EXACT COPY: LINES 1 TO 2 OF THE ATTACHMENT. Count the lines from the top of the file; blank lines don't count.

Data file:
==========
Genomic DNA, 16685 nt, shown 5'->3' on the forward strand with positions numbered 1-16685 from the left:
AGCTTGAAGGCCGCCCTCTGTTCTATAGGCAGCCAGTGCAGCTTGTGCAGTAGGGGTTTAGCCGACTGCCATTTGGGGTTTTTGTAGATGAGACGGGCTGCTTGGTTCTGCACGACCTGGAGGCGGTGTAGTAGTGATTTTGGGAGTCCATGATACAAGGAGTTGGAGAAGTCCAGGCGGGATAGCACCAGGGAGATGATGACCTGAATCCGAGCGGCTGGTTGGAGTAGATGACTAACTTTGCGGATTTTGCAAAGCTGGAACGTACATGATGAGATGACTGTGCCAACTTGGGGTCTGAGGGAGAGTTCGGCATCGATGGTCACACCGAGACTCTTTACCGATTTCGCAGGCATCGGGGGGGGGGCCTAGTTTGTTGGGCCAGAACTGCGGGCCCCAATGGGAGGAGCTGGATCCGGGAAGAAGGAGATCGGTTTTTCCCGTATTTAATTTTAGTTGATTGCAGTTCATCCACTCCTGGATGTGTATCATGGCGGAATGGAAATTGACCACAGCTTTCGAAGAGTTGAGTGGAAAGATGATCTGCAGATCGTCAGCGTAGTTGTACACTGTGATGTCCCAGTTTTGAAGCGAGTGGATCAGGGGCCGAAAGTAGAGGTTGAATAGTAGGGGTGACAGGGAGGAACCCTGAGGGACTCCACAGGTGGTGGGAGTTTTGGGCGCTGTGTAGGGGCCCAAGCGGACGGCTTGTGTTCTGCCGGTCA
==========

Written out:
Genomic DNA, 16685 nt, shown 5'->3' on the forward strand with positions numbered 1-16685 from the left:
AGCTTGAAGGCCGCCCTCTGTTCTATAGGCAGCCAGTGCAGCTTGTGCAGTAGGGGTTTAGCCGACTGCCATTTGGGGTTTTTGTAGATGAGACGGGCTGCTTGGTTCTGCACGACCTGGAGGCGGTGTAGTAGTGATTTTGGGAGTCCATGATACAAGGAGTTGGAGAAGTCCAGGCGGGATAGCACCAGGGAGATGATGACCTGAATCCGAGCGGCTGGTTGGAGTAGATGACTAACTTTGCGGATTTTGCAAAGCTGGAACGTACATGATGAGATGACTGTGCCAACTTGGGGTCTGAGGGAGAGTTCGGCATCGATGGTCACACCGAGACTCTTTACCGATTTCGCAGGCATCGGGGGGGGGGCCTAGTTTGTTGGGCCAGAACTGCGGGCCCCAATGGGAGGAGCTGGATCCGGGAAGAAGGAGATCGGTTTTTCCCGTATTTAATTTTAGTTGATTGCAGTTCATCCACTCCTGGATGTGTATCATGGCGGAATGGAAATTGACCACAGCTTTCGAAGAGTTGAGTGGAAAGATGATCTGCAGATCGTCAGCGTAGTTGTACACTGTGATGTCCCAGTTTTGAAGCGAGTGGATCAGGGGCCGAAAGTAGAGGTTGAATAGTAGGGGTGACAGGGAGGAACCCTGAGGGACTCCACAGGTGGTGGGAGTTTTGGGCGCTGTGTAGGGGCCCAAGCGGACGGCTTGTGTTCTGCCGGTCA